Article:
Originally created 04/29/00

Nelson leads Bruno's senior tournament



HOOVER, Ala. -- Defending champion Larry Nelson made a 12-foot eagle putt on the 18th hole Friday to cap a 6-under-par 66 and take a one-stroke lead after the first round of the Bruno's Memorial Classic on the Senior PGA Tour.

Nelson, who won last week's event in Las Vegas, got close on 18 with a 3-wood from about 250 yards out. The gallery roared as he negotiated a pesky, sloping green and vaulted over six players and into the lead.

Nelson, who has played eight straight subpar rounds, also had birdies on Nos. 16 and 17, the latter a 45-foot putt. He had only one bogey, the par-4 12th.

"It was just kind of ho-hum until I got to 16, 17 and 18," Nelson said. "I went from two under to six under in three holes."

George Archer, Bob Eastwood, Joe Inman, Mike McCullough, Gil Morgan and Dana Quigley all had opening 67s. Archer and Quigley both missed putts on 18 that would have tied them with Nelson.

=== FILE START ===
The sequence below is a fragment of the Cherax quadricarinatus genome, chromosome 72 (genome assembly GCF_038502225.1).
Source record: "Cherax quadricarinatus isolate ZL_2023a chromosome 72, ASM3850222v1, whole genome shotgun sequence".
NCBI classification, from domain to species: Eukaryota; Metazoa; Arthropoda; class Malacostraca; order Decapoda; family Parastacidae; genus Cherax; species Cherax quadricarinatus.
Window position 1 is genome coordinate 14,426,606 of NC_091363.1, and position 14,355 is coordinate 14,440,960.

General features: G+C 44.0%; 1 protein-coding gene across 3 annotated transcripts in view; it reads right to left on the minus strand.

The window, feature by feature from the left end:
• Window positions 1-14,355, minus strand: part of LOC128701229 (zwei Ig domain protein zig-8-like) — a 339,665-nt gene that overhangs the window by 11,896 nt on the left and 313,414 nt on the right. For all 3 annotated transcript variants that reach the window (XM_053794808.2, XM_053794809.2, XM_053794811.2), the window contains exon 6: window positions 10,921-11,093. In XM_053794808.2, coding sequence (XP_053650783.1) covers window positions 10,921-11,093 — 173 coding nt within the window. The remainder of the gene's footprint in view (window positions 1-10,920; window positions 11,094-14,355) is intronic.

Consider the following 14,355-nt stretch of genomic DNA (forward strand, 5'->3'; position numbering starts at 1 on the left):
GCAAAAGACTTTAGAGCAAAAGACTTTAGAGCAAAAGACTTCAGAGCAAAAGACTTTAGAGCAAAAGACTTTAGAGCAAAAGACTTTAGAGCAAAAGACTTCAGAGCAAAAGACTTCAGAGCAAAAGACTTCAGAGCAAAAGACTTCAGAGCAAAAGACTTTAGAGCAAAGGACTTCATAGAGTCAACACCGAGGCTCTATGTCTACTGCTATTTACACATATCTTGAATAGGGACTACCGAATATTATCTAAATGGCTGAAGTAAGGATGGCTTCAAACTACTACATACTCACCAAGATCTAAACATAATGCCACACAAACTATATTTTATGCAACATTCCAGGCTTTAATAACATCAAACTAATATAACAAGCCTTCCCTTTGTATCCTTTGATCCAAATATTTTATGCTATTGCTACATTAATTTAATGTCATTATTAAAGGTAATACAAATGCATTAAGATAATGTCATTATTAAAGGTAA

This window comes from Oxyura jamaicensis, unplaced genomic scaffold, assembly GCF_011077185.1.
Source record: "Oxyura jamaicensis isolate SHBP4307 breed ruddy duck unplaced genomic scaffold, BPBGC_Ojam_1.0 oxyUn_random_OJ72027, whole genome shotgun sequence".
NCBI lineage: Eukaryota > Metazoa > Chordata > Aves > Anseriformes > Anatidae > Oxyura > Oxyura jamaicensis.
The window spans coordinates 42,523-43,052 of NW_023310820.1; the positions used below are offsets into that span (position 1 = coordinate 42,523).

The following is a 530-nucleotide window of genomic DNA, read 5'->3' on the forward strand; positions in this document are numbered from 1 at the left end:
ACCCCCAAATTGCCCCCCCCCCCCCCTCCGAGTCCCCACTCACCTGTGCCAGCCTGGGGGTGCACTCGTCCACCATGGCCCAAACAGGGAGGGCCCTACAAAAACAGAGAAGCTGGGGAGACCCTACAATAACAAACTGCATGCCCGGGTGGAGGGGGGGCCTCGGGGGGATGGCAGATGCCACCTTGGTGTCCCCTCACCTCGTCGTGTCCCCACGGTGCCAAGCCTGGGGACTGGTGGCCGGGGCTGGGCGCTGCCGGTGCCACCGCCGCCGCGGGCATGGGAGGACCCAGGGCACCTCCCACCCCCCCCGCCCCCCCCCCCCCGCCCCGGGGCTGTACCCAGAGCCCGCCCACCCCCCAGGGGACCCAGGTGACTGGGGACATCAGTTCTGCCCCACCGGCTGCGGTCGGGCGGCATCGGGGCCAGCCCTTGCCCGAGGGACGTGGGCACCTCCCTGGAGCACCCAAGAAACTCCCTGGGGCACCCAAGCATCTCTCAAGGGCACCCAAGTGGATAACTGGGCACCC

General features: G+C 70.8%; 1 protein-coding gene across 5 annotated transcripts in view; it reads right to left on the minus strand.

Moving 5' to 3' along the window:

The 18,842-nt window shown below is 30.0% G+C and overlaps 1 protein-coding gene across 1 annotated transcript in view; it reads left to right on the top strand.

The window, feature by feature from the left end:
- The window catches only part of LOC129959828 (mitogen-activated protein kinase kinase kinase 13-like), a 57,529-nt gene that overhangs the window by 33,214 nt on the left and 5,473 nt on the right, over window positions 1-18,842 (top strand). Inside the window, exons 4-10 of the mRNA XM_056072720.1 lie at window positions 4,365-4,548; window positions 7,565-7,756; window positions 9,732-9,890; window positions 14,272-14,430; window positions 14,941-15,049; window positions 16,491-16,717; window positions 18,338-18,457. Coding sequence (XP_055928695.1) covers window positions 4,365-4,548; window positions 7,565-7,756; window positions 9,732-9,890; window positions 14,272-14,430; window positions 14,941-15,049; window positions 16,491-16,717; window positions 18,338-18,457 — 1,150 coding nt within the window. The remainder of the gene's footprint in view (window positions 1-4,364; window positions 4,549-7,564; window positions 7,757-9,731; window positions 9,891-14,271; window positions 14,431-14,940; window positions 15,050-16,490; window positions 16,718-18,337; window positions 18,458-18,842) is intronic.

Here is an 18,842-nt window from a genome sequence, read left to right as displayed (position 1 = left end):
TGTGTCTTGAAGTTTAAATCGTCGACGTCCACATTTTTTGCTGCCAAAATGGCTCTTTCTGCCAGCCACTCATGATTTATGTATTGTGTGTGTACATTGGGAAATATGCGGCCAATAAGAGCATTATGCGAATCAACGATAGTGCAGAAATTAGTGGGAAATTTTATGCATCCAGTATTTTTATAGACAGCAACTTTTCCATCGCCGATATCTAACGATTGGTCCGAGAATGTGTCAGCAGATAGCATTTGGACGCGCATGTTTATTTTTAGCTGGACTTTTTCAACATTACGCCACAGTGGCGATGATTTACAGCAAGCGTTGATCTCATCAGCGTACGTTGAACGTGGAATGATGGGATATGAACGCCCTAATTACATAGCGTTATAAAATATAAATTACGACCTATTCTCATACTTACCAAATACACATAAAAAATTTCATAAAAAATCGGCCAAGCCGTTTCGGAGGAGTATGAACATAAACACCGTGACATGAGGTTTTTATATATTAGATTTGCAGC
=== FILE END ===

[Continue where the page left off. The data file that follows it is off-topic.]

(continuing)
"The last hole is tricky," said Archer, who made five birdies on the back side before the closing bogey. The 526-yard 18th features a green that tilts sharply toward the tee.

Terry Dill, John Jacobs, Bob Murphy and Jim Thorpe all had 68s and seven players were another stroke back.

Playing in Bruno's for the first time, and with some of the day's largest galleries in tow, tour rookie Tom Watson finished with a 71.

The tournament is held on the 6,967-yard Greystone Golf Club about 15 miles south of Birmingham.

Nelson is second on the money list this year with $670,860, but he said his success over the last month has made concentration difficult. He asked for help from his son Drew, who also caddies for him.

"I told my son to help me not get flat," Nelson said. "He helped me stay pumped up."

Players said the greens were frustrating, despite a night of steady rain followed by mostly cloudy skies that kept temperatures in the 60s.

"You can miss a 3- or 4-footer at any time the greens are so treacherous. It's so fast," Inman said.

He said the advantage goes to "the guy who can leave the ball where he wants to putt. It's like Augusta."